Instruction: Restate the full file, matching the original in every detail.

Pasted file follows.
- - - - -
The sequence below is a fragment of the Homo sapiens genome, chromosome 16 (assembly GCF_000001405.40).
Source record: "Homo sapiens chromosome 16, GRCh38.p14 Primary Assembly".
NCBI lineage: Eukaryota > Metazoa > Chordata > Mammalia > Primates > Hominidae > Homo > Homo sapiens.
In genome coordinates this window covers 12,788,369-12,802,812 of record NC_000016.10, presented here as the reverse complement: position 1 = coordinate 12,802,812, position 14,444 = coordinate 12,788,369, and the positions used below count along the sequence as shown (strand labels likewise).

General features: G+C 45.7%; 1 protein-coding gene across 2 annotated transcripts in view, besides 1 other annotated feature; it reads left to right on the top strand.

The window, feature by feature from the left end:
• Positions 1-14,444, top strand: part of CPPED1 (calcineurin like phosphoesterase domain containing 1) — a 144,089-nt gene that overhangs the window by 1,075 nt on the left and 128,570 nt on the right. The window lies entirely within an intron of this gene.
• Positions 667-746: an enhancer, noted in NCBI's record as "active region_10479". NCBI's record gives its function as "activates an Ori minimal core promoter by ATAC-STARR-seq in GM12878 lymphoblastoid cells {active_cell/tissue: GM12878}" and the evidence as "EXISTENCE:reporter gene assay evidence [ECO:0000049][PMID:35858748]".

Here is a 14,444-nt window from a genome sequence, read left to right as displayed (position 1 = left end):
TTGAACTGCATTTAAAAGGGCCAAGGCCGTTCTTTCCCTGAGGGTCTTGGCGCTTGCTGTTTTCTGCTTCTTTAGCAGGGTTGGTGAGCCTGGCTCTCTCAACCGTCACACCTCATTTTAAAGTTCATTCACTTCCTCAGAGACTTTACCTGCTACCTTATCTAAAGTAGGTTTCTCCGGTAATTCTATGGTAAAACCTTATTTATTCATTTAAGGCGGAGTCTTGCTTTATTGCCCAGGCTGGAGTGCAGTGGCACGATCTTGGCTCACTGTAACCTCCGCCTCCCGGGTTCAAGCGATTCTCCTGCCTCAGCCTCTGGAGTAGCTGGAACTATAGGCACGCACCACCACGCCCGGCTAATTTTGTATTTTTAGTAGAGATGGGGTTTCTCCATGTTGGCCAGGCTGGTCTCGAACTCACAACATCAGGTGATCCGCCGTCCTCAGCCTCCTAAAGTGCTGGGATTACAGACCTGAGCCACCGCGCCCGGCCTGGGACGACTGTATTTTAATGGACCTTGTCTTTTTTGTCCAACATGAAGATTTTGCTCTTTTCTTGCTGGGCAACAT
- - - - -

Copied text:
The sequence below is a fragment of the Homo sapiens genome, chromosome 16 (assembly GCF_000001405.40).
Source record: "Homo sapiens chromosome 16, GRCh38.p14 Primary Assembly".
NCBI lineage: Eukaryota > Metazoa > Chordata > Mammalia > Primates > Hominidae > Homo > Homo sapiens.
In genome coordinates this window covers 12,788,369-12,802,812 of record NC_000016.10, presented here as the reverse complement: position 1 = coordinate 12,802,812, position 14,444 = coordinate 12,788,369, and the positions used below count along the sequence as shown (strand labels likewise).

General features: G+C 45.7%; 1 protein-coding gene across 2 annotated transcripts in view, besides 1 other annotated feature; it reads left to right on the top strand.

The window, feature by feature from the left end:
• Positions 1-14,444, top strand: part of CPPED1 (calcineurin like phosphoesterase domain containing 1) — a 144,089-nt gene that overhangs the window by 1,075 nt on the left and 128,570 nt on the right. The window lies entirely within an intron of this gene.
• Positions 667-746: an enhancer, noted in NCBI's record as "active region_10479". NCBI's record gives its function as "activates an Ori minimal core promoter by ATAC-STARR-seq in GM12878 lymphoblastoid cells {active_cell/tissue: GM12878}" and the evidence as "EXISTENCE:reporter gene assay evidence [ECO:0000049][PMID:35858748]".

Here is a 14,444-nt window from a genome sequence, read left to right as displayed (position 1 = left end):
TTGAACTGCATTTAAAAGGGCCAAGGCCGTTCTTTCCCTGAGGGTCTTGGCGCTTGCTGTTTTCTGCTTCTTTAGCAGGGTTGGTGAGCCTGGCTCTCTCAACCGTCACACCTCATTTTAAAGTTCATTCACTTCCTCAGAGACTTTACCTGCTACCTTATCTAAAGTAGGTTTCTCCGGTAATTCTATGGTAAAACCTTATTTATTCATTTAAGGCGGAGTCTTGCTTTATTGCCCAGGCTGGAGTGCAGTGGCACGATCTTGGCTCACTGTAACCTCCGCCTCCCGGGTTCAAGCGATTCTCCTGCCTCAGCCTCTGGAGTAGCTGGAACTATAGGCACGCACCACCACGCCCGGCTAATTTTGTATTTTTAGTAGAGATGGGGTTTCTCCATGTTGGCCAGGCTGGTCTCGAACTCACAACATCAGGTGATCCGCCGTCCTCAGCCTCCTAAAGTGCTGGGATTACAGACCTGAGCCACCGCGCCCGGCCTGGGACGACTGTATTTTAATGGACCTTGTCTTTTTTGTCCAACATGAAGATTTTGCTCTTTTCTTGCTGGGCAACAT